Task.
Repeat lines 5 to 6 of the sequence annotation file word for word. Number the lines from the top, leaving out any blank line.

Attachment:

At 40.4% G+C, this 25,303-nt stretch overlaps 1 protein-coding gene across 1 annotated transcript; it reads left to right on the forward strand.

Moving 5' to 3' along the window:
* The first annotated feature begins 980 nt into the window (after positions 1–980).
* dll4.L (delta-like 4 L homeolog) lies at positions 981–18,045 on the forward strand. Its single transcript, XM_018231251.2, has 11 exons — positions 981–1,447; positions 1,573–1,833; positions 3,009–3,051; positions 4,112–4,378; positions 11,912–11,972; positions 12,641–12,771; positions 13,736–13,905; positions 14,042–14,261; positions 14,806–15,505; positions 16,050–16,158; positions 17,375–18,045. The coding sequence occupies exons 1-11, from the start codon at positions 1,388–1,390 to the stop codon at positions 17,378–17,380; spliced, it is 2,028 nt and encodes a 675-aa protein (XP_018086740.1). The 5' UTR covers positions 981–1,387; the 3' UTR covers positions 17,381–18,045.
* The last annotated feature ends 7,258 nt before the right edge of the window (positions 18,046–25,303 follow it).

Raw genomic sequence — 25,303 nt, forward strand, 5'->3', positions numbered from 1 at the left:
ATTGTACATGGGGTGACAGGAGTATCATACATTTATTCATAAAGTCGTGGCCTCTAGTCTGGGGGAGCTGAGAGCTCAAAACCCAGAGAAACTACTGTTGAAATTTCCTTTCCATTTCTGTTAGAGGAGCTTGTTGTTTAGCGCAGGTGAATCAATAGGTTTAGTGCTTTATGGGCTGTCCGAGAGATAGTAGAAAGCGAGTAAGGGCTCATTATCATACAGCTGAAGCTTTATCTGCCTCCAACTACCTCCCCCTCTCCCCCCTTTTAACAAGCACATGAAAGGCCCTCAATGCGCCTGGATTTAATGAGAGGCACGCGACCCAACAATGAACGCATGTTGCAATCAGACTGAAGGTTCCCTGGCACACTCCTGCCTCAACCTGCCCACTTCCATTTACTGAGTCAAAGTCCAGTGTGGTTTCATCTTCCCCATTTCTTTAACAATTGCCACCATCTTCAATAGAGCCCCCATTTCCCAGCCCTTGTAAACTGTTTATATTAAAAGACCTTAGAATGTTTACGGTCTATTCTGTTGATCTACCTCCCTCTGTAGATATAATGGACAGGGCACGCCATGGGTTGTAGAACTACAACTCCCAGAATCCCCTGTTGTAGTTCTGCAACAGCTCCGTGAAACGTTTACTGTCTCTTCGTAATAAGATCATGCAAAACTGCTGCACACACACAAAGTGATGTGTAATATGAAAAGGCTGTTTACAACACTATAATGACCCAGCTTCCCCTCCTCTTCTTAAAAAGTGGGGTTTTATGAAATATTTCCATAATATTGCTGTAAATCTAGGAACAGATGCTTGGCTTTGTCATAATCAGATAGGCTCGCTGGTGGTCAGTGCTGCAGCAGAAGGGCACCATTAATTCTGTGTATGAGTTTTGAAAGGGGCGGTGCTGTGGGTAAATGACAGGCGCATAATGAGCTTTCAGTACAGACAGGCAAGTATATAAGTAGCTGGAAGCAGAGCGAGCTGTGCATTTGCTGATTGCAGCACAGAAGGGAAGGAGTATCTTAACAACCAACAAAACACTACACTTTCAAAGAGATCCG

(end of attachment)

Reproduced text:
* The last annotated feature ends 7,258 nt before the right edge of the window (positions 18,046–25,303 follow it).

Raw genomic sequence — 25,303 nt, forward strand, 5'->3', positions numbered from 1 at the left: